Chicago / Milwaukee Concert Preview
July 25-31, 2010
First Appeared in The Music Box, July 2010, Volume 17, #7
Written by John Metzger
Thu July 22, 2010, 06:30 AM CDT
7/25 - Joan Armatrading - House of Blues - Chicago - 8:00 p
Joan Armatrading is best known for penning sophisticated fare that brings together elements of folk, reggae, and soul. With this in mind, her latest set This Charming Life might take a few folks by surprise. With a swagger in her step, Armatrading confidently puts a charge into her new material. For the record, This Charming Life isn’t her first diversion into straight-ahead rock ’n‘ roll. In the early 1980s, Armatrading jumped onto the new-wave bandwagon, temporarily toughening her approach on outings like Walk under Ladders and The Key. Fortunately, the songs on This Charming Life seemed destined to age in a far more graceful fashion. Nevertheless, if there ever was a time for Armatrading to rework selections from her earlier endeavors, this is it. Therefore, her performance at Chicago’s House of Blues on July 25 ought to highlight different aspects of her canon than fans typically are accustomed to seeing.
7/28 - Keane / Ingrid Michaelson / Fran Healy - Chicago Theatre - Chicago - 7:00 p
The music business is not always fair to artists. Travis initially appeared to be the heir apparent to Radiohead and U2, but when the group faltered, it was Coldplay and Keane that arrived to pick up the pieces. It didn’t matter that both of these outfits emerged by embracing, rather than altering, the status quo. Fans gobbled up the infectious, if straightforward fare that Coldplay and Keane had to offer. Unlike Coldplay, Keane hasn’t yet managed to rise to the level of performing in Chicago’s mammoth outdoor amphitheaters, but with Perfect Symmetry, Keane at least has shown that it has staying power. The band’s latest set Night Train is an eight-track collection of material that it had crafted in a variety of recording studios while on tour during the past year. When Keane returns to the Chicago area on July 28 for a show at the Chicago Theatre, it will be joined by singer/songwriter Ingrid Michaelson as well as kindred spirit Fran Healy, the driving force behind Travis.
7/29 - The Dead Weather - The Rave - Milwaukee - 7:30 p
7/30 - The Dead Weather - Congress Theater - Chicago - 8:00 p
Perhaps the best things about Jack White are that he not only perseveres until he achieves his desired results, but that he also knows when to put a project to rest. The White Stripes really had reached its zenith, and without outside influences to alter the collective’s approach, there was nowhere for the ensemble to go but down. White deftly determined that the best method to avoid falling into a routine was to scuttle The White Stripes and diversify his brand through an array of other projects. With its debut Horehound, The Dead Weather got off to a rocky start. Nevertheless, the outfit left so much potential on the table that the allure of creating a sequel likely proved to be too great to resist. Sea of Cowards won’t sway nonbelievers, but it is a step in the right direction for the band. At this point, though, The Dead Weather’s songs still fare best in person, where their edgy blues-rock constructs can thrash an audience into complete submission. The Dead Weather will perform at The Rave in Milwaukee on July 29 and the Congress Theater in Chicago on July 30.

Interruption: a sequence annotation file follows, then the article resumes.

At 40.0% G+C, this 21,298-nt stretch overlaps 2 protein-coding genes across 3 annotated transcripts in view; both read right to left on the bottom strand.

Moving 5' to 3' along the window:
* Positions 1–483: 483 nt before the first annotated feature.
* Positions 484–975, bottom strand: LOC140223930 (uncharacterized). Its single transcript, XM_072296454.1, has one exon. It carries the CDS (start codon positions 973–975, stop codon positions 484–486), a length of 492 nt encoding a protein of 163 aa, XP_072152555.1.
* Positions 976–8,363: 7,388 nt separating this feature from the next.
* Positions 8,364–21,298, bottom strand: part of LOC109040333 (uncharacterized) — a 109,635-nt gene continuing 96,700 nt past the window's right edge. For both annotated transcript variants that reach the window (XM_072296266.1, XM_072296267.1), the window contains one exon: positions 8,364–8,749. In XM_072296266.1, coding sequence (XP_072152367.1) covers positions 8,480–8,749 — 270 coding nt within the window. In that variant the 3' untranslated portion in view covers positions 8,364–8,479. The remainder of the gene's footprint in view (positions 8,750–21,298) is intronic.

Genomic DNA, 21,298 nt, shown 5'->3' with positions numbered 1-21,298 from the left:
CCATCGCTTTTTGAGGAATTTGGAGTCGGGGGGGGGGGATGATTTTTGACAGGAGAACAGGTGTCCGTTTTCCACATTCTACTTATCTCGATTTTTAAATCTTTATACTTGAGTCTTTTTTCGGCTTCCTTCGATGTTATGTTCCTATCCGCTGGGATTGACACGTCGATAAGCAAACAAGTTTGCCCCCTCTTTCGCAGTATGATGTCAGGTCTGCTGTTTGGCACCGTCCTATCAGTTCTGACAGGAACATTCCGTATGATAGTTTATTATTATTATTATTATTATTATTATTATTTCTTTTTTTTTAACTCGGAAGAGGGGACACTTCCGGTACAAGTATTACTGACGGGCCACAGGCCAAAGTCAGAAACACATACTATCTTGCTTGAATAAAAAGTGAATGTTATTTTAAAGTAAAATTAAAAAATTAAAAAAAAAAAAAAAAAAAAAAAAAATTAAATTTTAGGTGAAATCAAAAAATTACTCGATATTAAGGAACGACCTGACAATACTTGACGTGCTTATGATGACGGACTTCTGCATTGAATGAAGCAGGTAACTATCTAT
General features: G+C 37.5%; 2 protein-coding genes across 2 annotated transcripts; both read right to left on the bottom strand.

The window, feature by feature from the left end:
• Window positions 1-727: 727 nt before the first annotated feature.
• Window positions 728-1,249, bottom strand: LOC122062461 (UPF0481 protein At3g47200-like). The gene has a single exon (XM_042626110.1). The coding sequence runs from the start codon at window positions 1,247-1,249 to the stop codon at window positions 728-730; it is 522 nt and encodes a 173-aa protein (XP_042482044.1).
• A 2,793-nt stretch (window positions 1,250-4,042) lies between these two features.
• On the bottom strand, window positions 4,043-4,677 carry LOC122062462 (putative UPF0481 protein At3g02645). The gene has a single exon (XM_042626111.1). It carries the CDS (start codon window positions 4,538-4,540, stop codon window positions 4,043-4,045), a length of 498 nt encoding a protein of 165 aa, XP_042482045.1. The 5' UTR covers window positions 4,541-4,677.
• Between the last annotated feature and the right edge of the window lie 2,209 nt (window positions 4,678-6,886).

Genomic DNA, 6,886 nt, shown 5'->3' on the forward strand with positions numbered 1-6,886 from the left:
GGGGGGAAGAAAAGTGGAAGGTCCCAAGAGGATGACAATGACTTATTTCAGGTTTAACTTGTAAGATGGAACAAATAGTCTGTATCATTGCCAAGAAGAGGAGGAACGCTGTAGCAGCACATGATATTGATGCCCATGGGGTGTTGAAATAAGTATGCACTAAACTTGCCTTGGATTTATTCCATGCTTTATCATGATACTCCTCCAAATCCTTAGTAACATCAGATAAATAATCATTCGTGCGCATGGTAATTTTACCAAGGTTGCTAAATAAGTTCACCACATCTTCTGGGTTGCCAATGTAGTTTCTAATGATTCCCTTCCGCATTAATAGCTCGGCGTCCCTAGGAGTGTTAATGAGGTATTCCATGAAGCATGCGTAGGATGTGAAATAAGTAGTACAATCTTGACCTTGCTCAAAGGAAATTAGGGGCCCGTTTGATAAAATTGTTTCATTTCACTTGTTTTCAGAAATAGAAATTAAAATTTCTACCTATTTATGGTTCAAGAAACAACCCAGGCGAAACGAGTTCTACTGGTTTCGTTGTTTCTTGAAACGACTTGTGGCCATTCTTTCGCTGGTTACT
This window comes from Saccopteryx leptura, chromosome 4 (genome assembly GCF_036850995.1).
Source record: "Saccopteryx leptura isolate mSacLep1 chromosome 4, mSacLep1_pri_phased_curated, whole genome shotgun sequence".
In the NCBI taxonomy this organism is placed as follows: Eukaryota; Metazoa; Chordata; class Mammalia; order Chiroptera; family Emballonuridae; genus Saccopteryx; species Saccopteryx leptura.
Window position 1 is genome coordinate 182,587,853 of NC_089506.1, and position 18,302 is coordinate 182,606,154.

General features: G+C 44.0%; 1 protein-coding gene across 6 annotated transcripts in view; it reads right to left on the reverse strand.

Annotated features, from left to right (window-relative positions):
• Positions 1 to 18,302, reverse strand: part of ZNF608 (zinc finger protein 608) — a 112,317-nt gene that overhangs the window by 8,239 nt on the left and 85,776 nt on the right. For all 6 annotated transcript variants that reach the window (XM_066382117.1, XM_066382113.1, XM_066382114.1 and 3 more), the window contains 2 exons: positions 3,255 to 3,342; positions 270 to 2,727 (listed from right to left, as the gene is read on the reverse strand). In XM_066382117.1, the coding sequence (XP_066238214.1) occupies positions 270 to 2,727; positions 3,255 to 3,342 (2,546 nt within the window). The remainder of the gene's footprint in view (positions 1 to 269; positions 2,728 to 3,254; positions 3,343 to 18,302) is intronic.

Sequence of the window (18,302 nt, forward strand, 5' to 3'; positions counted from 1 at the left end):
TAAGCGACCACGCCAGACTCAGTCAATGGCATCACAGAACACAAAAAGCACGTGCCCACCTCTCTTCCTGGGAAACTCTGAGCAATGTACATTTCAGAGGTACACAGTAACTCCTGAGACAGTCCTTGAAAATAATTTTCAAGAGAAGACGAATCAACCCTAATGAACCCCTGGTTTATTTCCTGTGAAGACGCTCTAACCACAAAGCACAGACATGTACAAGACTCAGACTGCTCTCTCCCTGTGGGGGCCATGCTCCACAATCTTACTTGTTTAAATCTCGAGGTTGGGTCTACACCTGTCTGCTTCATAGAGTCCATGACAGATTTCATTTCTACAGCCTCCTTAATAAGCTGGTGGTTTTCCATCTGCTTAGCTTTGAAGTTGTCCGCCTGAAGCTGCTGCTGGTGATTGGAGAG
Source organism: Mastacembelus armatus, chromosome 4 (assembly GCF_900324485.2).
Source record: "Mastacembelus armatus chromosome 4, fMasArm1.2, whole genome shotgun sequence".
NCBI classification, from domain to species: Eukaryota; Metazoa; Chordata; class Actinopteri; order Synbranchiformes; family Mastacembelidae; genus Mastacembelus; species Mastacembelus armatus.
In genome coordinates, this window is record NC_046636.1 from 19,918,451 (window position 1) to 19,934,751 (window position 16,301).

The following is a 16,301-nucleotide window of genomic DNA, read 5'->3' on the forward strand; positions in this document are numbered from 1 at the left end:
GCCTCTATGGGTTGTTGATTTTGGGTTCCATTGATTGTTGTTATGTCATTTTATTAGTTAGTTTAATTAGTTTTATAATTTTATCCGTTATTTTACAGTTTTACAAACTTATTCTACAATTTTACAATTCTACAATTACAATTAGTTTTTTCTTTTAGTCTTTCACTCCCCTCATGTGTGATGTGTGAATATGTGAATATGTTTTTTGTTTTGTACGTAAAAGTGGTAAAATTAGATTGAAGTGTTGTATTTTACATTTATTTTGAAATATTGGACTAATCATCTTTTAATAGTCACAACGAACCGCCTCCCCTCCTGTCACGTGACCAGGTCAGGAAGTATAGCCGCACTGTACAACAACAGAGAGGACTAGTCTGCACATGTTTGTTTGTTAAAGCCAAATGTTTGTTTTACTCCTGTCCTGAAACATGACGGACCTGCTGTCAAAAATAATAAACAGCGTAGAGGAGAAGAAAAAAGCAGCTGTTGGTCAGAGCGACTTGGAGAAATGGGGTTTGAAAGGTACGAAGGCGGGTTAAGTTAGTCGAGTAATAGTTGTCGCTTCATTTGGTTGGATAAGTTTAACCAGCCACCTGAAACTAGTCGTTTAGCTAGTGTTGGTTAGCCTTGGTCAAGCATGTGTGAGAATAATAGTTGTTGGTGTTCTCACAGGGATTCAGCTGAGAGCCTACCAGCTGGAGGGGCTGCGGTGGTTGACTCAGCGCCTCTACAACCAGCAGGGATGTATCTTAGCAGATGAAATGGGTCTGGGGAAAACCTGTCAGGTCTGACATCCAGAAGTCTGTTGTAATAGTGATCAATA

7/30 - Tift Merritt - Lincoln Hall - Chicago - 9:00 p
7/31 - Tift Merritt - Shank Hall - Milwaukee - 8:00 p
Over the past eight years, Tift Merritt has quietly assembled a superb sequence of albums that have run the gamut from the country textures of Bramble Rose to the soulful essence of Tambourine to the gentle pop of Another Country. As diverse has her output has been, however, Merritt deftly has navigated the transitions, thereby making each effort sound like an extension of its predecessor. Her genre-jumping strategy may have been part of a designed attempt to discover her own voice. In the process of moving from one place to the next, though, she likely realized that everything she had been seeking was right in front of her nose. With this in mind, Merritt’s latest set See You on the Moon doesn’t push her forward like her previous outings have done. Instead, it nestles comfortably alongside them, wrapping everything together with a tidy little bow. Merritt is in the midst of a national tour to support See You on the Moon, but she’ll toss selections from the full scope of her career into her performances at Chicago’s Lincoln Hall on July 30 and Milwaukee’s Shank Hall on July 31.
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